Kellogg Co said late Wednesday its cereal plant workers had rejected a revised offer by the U.S. packaged foods maker, prolonging the months-long negotiations over a new contract.
The workers went on a strike on Oct. 5 after their contracts expired, as negotiations over payment and benefits stalled due to differences between the company and around 1,400 union members at Kellogg's cereal plants.
The Froot Loops cereal maker said in a statement its revised offer, which is set to expire on Nov. 11 midnight, was immediately rejected by the union who refused to place it before the employees for a vote.
"This is our "Last Best Final Offer" to the union."
Kellogg has demanded that workers give up quality health care, retirement benefits, and holiday and vacation pay, Anthony Shelton, president of Bakery, Confectionery, Tobacco Workers and Grain Millers (BCTGM) International Union, had said last month.
The BCTGM union insists on proposals that are "unsustainable and unrealistic," Kellogg said on Wednesday.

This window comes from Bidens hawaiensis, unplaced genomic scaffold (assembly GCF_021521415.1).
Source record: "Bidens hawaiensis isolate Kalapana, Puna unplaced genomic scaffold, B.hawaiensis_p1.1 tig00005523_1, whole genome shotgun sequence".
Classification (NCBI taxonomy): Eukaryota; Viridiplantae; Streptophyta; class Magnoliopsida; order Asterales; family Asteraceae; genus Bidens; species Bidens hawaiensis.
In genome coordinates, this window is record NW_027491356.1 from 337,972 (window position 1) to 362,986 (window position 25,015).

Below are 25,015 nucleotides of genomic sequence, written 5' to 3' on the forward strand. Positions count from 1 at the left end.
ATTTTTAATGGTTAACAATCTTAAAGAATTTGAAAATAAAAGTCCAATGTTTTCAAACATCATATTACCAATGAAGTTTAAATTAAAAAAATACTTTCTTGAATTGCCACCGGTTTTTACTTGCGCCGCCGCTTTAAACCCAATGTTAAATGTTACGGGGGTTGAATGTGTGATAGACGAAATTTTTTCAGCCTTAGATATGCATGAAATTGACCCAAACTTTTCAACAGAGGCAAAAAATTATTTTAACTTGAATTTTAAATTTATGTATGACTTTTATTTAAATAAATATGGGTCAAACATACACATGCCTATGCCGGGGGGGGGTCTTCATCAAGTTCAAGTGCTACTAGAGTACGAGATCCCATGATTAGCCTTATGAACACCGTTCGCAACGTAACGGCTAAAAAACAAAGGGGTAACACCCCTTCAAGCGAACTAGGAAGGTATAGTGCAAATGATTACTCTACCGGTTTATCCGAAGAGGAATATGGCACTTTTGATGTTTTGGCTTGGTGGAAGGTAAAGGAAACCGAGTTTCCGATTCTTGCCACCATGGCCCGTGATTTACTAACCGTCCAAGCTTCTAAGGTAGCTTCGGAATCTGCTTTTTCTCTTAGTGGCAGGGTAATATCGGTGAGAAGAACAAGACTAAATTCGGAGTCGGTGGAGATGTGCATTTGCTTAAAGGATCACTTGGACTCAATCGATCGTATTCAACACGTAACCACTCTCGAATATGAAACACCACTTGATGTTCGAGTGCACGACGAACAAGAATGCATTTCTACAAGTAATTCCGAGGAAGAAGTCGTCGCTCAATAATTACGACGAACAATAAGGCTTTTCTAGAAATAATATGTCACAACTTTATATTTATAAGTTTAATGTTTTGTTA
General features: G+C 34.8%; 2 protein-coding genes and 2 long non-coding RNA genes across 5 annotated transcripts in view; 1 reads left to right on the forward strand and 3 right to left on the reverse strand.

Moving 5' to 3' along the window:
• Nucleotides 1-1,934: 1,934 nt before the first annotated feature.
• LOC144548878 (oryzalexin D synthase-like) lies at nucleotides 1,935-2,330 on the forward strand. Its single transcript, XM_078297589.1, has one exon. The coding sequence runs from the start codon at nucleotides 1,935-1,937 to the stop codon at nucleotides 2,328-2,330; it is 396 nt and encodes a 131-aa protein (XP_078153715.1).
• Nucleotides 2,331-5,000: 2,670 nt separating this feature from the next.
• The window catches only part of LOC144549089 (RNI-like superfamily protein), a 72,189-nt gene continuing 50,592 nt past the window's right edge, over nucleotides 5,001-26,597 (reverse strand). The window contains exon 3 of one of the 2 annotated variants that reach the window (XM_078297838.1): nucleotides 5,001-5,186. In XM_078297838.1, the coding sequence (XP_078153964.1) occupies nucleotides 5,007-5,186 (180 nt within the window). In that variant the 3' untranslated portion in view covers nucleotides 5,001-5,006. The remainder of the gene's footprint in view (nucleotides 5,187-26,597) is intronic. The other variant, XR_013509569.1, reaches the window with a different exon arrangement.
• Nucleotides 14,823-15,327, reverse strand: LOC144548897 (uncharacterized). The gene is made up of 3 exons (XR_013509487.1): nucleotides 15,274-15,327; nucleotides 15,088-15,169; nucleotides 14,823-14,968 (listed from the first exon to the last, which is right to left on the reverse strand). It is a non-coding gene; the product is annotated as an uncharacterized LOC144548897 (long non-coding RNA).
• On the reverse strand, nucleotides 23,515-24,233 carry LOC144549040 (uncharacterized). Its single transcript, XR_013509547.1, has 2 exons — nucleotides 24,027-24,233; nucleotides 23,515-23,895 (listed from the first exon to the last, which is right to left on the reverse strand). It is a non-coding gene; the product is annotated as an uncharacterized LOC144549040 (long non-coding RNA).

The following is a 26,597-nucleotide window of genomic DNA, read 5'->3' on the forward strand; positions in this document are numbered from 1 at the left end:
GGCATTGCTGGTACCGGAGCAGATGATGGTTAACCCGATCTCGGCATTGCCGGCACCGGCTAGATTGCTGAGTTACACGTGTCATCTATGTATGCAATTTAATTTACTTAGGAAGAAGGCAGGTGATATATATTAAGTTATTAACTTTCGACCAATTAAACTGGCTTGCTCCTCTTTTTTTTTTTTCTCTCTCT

The union will continue with its strike, Bloomberg reported earlier in the day, citing a message from BCTGM.
The union did not immediately respond to Reuters request for a comment.
The revised offer specified that the company will continue with legacy wages and benefits with raised wages for current and future transitional employees, though it did not propose any changes to the current healthcare plans.
Kellogg proposed a two-tier employment system that would slowly take power away from union by removing the 30% cap on the number of transitional workers, BCTGM members said.
"We are no longer proposing a permanent two-tiered structure," the company said.
The latest stall in negotiations means Kellogg facilities that make breakfast cereals in Battle Creek, Michigan, Omaha, Nebraska, Lancaster, Pennsylvania and Memphis, Tennessee would not be functioning at their full production capacity.
(Reporting by Aishwarya Nair in Bengaluru and additional reporting by Praveen Paramasivam; Editing by Sherry Jacob-Phillips)